Along the way, of course, there have been plenty of failed experiments in coupling new, often electronic, delivery methods to older, more successful business models. Videotex, for instance–words crawling across and down a TV screen. Knight-Ridder had a notable failure called Viewtron; Field Enterprises tried it for a while when it still owned the Sun-Times; and although we didn’t do much with it commercially, we tried that, too.
But now the electronic delivery systems are showing more promise. They’re that zero-billion-dollar business.
II. A brief history of the computer business
The computer age is about my age. Over the last 40 years, it has evolved substantially, which should be of as little surprise to you as the existence of Gutenberg. An article published last month in The Economist divided that period into three eras.
- The first age was that of mass production, in which IBM figured out it could get rich by making about 50 huge machines and got even richer by making a couple thousand.
- The second was of ubiquity, in which IBM figured out it could keep others from getting rich just by bringing out the IBM PC, then failed to stay rich itself by letting those others clone that machine and make it better.
- The third age is the age of multimedia, which is bringing together the telephone, the television, and the computer.
That’s happening because there are more computers, and because they’re cheaper. That means that more and more people have access to multimedia means of delivery–and that is the critical reason newspapers like the Tribune have to be available to be delivered that way.
III. A brief history of the information superhighway
Which brings us to our favorite, or least favorite, cliché of the day–the information superhighway, or information highway. Whether it’s super, perhaps, is up to you. As a metaphor, it does seem to work:
- It has its driver’s ed class–the computer-game machines like Nintendo, which have put computers into millions of households where people would never think of buying a “real” computer.
- It has its toll collectors–the telephone companies and cable TV companies, say, who want to meter your use.
- At every interchange, it has its franchised fast-food vendors–the online services like CompuServe and America Online who serve up safe but not necessarily nutritious fare for the masses.
- It has its CB radio–that would be E-mail.
- It has its highway patrol, people out to try to limit how fast we go–the legislators and regulators who think they know what’s best for businesses and consumers and the good old U.S.A.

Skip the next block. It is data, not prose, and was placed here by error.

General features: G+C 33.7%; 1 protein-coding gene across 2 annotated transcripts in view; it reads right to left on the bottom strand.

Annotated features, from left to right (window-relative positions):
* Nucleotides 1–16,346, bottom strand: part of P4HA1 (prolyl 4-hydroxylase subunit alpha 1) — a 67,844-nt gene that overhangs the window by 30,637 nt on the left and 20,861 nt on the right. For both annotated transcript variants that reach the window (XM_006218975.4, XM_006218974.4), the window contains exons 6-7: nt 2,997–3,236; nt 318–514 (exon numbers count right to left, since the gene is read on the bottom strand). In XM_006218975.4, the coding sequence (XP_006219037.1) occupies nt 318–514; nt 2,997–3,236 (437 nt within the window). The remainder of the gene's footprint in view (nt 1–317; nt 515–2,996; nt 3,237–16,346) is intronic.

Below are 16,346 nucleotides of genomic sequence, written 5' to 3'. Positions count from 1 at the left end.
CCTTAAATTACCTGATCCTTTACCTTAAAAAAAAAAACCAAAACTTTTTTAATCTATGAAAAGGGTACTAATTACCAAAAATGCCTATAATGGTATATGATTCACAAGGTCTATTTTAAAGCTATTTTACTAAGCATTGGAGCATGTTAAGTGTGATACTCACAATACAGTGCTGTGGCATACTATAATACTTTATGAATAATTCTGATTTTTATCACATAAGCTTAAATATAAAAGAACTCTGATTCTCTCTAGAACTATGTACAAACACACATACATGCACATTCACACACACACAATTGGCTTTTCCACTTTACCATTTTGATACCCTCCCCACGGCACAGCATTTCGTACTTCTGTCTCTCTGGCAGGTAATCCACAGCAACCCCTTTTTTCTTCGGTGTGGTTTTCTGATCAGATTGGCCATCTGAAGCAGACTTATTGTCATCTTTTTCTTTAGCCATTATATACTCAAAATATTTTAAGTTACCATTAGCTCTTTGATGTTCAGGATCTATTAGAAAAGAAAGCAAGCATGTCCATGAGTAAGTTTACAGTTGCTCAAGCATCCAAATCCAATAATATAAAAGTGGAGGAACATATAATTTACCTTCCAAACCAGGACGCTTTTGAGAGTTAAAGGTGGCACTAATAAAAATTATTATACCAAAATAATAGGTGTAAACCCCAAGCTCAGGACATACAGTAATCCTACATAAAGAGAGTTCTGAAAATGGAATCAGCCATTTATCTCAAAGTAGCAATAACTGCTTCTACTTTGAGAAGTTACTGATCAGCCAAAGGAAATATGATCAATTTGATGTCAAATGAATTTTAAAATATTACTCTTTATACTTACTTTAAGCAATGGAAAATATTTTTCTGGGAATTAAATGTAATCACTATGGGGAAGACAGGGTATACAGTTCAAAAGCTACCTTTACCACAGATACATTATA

- And it has its filling stations, without which nobody would go very far. I say those are the content providers–you, me, and anybody else who has information to barter, give away, or sell.
The momentous phrase “electronic highway” first cropped up in the Tribune in a story by Jon Van on Oct. 24, 1990. He was also the first to use “electronic superhighway,” on March 17, 1991. But those two stories were the only two that appeared in the paper with either phrase during both those years. (It’s now generally agreed that the phrase was coined in the late 1960s by a free-lancer named Robert Smith, writing about cable TV in the New York Times.)The pace, needless to say, has picked up. After only 6 mentions in 1992, one or the other showed up in 88 stories in 1993; through the end of September, the count is 265.
Great, we’re all writing about it. But what is it?
To some degree, that depends on where you sit…
- To the Baby Bells, or regional Bell operating companies, or RBOCs, it’s a way to increase revenue by allowing customers to transmit and receive voice, data and fax information over their switched network. Because they’ve been heavily regulated, they’re only starting to think about content in the way that we do here at the newspaper. They tend to see the entrance ramp to the superhighway as a telephone.
- For cable and broadcast TV companies, it’s a way to deliver old content in a new form, and undoubtedly more content as well. With technologies like fiber optics and digital compression, the “more” part gets easier. They see that ol’ entrance ramp as a TV set.
- The computer industry sees the superhighway as a connection of personal computer users going online to link up with one another and with various databases. It’s a technological model, too, one depending on hardware and software and telecommunications advances to become more widespread. And guess what: they see the entrance ramp as a computer.
Then there’s the newspaper business. How do we see the electronic superhighway? Because we’re not–here comes some tech talk–“platform dependent,” because we don’t have our identities tied up in a phone or a TV or a computer; because we have always been focused on the information we want to deliver more than the printing press that makes it happen, we see the superhighway more abstractly. We think about the information first. At least I hope we do.With some exceptions, we see it as a means first to GATHER information more efficiently, EXAMINE it more deeply, and only then DISTRIBUTE it to the people who want and need it. It’s a model driven by the material we work with, not the material we work on it with. That’s the way it was when the Fort Worth Star-Telegram became the first newspaper to go seriously online, back in 1982–they’ve been making money since 1986, they say–and it’s the model that we try to follow around here.
IV. A brief prehistory of the next world
A. You won’t be alone (networked computers)